14. The method of claim 12, in which the examination comprises the user viewing the source of the requested scanned converted data, the Internet optimized thumbnail image, the Internet optimized pair, or the thumbnail image wall.
15. The method of claim 12, in which the examination comprises the user viewing the requested scanned converted data, the Internet optimized thumbnail image, or the Internet optimized pair, for signs of corruption.
16. The method of claim 12, in which the test examination comprises the user subjecting the requested scanned converted data, the Internet optimized thumbnail image, or the Internet optimized pair, to a virus scan.
17. A method for providing a level of virus protection for a thumbnail image, comprising:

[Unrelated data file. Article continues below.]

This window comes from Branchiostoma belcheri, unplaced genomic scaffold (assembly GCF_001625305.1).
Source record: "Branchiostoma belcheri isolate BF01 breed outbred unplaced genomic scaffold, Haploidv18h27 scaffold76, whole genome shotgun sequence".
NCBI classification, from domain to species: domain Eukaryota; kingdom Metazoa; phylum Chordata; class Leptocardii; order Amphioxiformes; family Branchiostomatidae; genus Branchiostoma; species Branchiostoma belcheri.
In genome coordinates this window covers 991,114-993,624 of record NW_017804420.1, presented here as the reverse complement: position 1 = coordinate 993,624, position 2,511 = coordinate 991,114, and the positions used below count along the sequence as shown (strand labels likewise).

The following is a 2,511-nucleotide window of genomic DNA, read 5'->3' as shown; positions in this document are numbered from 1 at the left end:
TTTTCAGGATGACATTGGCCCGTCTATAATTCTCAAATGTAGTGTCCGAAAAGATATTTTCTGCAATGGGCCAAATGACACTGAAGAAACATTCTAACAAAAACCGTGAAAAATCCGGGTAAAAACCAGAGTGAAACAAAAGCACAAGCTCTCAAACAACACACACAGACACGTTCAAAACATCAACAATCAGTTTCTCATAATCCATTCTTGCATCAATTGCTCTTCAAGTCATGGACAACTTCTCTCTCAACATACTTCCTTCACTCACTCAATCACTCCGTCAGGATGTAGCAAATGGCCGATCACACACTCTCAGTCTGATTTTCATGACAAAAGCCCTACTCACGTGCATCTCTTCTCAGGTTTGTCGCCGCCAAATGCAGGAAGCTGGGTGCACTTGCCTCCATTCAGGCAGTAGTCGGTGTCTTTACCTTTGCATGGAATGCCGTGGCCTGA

a user opening a computer connection;
the user selecting data;
the user generating an Internet optimized thumbnail image associated with the selected data.
18. The method of claim 17, further comprising:
the generating of an Internet optimized thumbnail image associated with the data is not successful;
a warning message appears to the user that the data is not safe to use.
19. The method of claim 17, further comprising:
the user converting the selected data to an Internet optimized format;
the user creating an Internet optimized pair of the selected data and the thumbnail image;
the user compressing all Internet optimized pairs;
the user saving selected data and compressed Internet optimized pair.
20. The method of claim 19, further comprising:
the user generating a thumbnail image wall from the thumbnail images and the converted data;
the user compressing the thumbnail image wall; and